What a week. We’ve seen amazing things lately, much of which was caught digitally. I feel sadly inadequate with my photography skills but enjoy taking shots of all the true beauty that has surrounded us. Best part, 6 days of warm sunshine! We’ve had hatches open overnight.
Best day of this trip so far was June 4th. Many of the things we had hoped to see and do came to pass that day. We approached the Tracy Arm and Endicott Arms (fjords) with glaciers. We spotted icebergs on the water and huge ice fields up high. With much anticipation we anchored in “No Name” cove to stage for the journey to see glaciers the following morning. As we were settling into our new anchorage I spotted a bear on shore in the anchorage. We quickly deployed the dinghy and slowly approached shore. I couldn’t believe my eyes…a mamma grizzly bear and her 3 cubs. She noticed us, found us not to be a threat, and just did her thing with babies in tow. After the nature show, Mike decided to try his luck at fishing. He has become very impatient with fishing and has spent most of his time crabbing. After less than an hour I heard knocking on the hull and an anxious husband in need of help. Yes, he landed a 30 lb. halibut from the dinghy. So for the next hour he posed, clubbed, filleted, cleaned, packaged and bathed. Big fish are a lot of work, but worth every minute. The results have been about 10+ pounds of thick delicious fillets. I am discovering many different ways to prepare halibut steaks and enjoying the process. You see, we have to eat them as quickly as possible so that he can get more! Later that same evening, we enjoyed another family bear viewing and took more pictures.
Next day we traveled up Tracy Arm to see the Sawyer Glaciers but due to the number of large icebergs in the fjords we had to turn back. Although a cruise ship had to do so, we thought that it would be possible for a much smaller vessel but no joy. So we enjoyed looking at all the shapes and colors of icebergs. Speaking of ice bergs, Mike and I decided to obtain some glacier ice for cocktail via the dinghy and a hammer. Another cruiser told us that it melts very slowly, which we found to be true. Who knows, maybe it’s so old (1,000 years?) that it’s the fountain of youth…or maybe not. It’s cheap entertainment anyway.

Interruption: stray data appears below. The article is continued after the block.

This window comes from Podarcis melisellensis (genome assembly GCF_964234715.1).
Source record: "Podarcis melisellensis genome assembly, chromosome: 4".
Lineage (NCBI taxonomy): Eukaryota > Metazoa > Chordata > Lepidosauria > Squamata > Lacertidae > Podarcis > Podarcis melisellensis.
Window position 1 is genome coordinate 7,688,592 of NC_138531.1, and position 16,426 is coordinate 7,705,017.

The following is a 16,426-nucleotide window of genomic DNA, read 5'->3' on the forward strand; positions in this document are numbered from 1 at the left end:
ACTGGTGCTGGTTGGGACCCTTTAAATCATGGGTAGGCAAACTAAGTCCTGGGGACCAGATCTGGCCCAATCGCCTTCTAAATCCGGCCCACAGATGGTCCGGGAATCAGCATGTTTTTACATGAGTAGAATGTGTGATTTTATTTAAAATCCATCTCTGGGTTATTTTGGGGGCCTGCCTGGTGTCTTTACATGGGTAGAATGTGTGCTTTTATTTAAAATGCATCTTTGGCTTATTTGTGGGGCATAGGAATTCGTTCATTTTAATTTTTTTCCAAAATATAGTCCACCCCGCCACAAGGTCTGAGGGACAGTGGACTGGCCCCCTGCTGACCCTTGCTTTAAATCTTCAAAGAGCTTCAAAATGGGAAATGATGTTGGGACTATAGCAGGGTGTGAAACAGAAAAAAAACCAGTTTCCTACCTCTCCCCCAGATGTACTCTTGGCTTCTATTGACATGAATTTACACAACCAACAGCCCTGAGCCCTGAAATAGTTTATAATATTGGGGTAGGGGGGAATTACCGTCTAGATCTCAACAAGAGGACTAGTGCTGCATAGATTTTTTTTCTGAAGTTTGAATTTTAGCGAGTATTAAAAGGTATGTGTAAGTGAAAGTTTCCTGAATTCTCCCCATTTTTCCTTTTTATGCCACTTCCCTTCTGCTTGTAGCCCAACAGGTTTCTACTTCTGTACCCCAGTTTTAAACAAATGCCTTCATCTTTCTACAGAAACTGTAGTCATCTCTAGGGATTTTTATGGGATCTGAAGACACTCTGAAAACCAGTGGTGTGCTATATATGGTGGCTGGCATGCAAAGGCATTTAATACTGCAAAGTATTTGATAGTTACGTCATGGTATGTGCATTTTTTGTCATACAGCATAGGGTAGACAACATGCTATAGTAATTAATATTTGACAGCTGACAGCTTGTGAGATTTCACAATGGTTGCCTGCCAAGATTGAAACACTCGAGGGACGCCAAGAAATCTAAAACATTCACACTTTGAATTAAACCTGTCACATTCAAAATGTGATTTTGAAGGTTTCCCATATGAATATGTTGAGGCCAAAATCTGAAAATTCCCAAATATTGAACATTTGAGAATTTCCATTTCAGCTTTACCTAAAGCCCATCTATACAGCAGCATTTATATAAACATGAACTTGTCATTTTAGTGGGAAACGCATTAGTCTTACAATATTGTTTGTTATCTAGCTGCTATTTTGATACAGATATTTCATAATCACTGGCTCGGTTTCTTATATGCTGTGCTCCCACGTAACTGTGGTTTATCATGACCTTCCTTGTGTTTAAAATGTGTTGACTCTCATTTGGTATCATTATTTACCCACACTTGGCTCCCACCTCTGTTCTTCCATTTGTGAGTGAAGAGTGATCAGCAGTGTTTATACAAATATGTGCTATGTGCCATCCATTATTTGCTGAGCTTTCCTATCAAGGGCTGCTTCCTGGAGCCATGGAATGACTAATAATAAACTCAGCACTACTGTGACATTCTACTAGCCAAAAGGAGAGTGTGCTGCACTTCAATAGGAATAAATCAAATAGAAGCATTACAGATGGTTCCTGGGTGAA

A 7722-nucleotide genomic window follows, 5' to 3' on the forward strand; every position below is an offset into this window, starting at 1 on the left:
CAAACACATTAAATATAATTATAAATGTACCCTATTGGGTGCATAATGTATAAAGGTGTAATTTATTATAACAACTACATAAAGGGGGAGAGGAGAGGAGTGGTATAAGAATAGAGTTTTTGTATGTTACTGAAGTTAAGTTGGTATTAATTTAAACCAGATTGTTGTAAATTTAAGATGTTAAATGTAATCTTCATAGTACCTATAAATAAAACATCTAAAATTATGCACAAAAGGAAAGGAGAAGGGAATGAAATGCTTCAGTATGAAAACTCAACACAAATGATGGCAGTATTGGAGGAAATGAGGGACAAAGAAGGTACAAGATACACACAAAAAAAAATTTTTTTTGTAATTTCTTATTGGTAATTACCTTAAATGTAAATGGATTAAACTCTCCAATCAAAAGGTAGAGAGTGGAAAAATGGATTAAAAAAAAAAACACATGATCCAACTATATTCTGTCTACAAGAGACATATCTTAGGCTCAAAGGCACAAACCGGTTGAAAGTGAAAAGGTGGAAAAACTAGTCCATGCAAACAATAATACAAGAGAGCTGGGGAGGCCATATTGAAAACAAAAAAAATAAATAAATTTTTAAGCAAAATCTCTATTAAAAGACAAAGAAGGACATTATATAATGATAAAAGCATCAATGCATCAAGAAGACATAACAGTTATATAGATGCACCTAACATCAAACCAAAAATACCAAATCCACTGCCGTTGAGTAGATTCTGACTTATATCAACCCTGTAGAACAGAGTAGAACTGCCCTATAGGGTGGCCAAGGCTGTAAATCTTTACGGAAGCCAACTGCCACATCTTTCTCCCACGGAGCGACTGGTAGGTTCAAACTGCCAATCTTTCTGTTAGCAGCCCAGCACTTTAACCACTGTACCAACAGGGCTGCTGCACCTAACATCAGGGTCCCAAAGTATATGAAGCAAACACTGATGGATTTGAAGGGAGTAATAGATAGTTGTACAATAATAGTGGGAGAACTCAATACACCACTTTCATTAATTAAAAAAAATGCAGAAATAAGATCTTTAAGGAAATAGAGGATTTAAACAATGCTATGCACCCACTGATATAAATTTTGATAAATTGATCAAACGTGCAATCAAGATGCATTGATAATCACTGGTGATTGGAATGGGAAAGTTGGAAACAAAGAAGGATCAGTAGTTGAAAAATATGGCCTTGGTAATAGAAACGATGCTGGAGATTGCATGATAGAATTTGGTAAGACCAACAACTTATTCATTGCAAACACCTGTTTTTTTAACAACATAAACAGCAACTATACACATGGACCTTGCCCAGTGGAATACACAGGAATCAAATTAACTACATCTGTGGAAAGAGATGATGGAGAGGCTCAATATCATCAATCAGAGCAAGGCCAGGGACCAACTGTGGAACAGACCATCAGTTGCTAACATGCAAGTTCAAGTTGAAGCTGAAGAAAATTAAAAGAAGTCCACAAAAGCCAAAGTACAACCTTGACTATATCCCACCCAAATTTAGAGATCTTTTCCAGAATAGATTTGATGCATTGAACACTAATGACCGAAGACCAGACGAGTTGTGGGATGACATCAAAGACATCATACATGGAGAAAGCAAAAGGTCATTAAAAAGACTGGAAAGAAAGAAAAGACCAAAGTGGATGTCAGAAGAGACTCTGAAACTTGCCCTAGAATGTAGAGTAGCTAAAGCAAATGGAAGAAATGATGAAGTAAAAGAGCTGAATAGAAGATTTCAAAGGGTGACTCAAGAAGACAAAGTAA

So, the following day we traveled up the Endicott Arm to see Dawes glacier. We passed Sum Dum Glacier (sounds like something on an Asian menu) and got close enough to view Dawes Glacier. We heard the cannon sound which accompanies calving but never saw it do so. That day we enjoyed lots of seals lounging on icebergs and spotted a humpback too. On our way back to the anchorage there was Ford’s Terror. The name was in fact intimidating. We decided to anchor the mother ship in a cove nearby and launch the dink quickly to pass rapids at slack and enjoy the fjord. The guide book described it accurately; Yosemite Valley on the water with no people (with the exception of the small National Geographic guides and their passengers). It was unforgettable and spectacular. Huge waterfalls, giant walls of geologic wonder, birds, forest, rock slides, marshes, snow and more waterfalls were everywhere in the narrow, tall, fjord. My pictures are really a poor representation of what we saw. Ford’s Terror was our favorite place visually so far, simply amazing.
No more glaciers or fjords for now as it’s time to head for the capital of Alaska, Juneau. Here we will explore until our son Devon joins us on the 25th from here to Sitka. We can’t wait!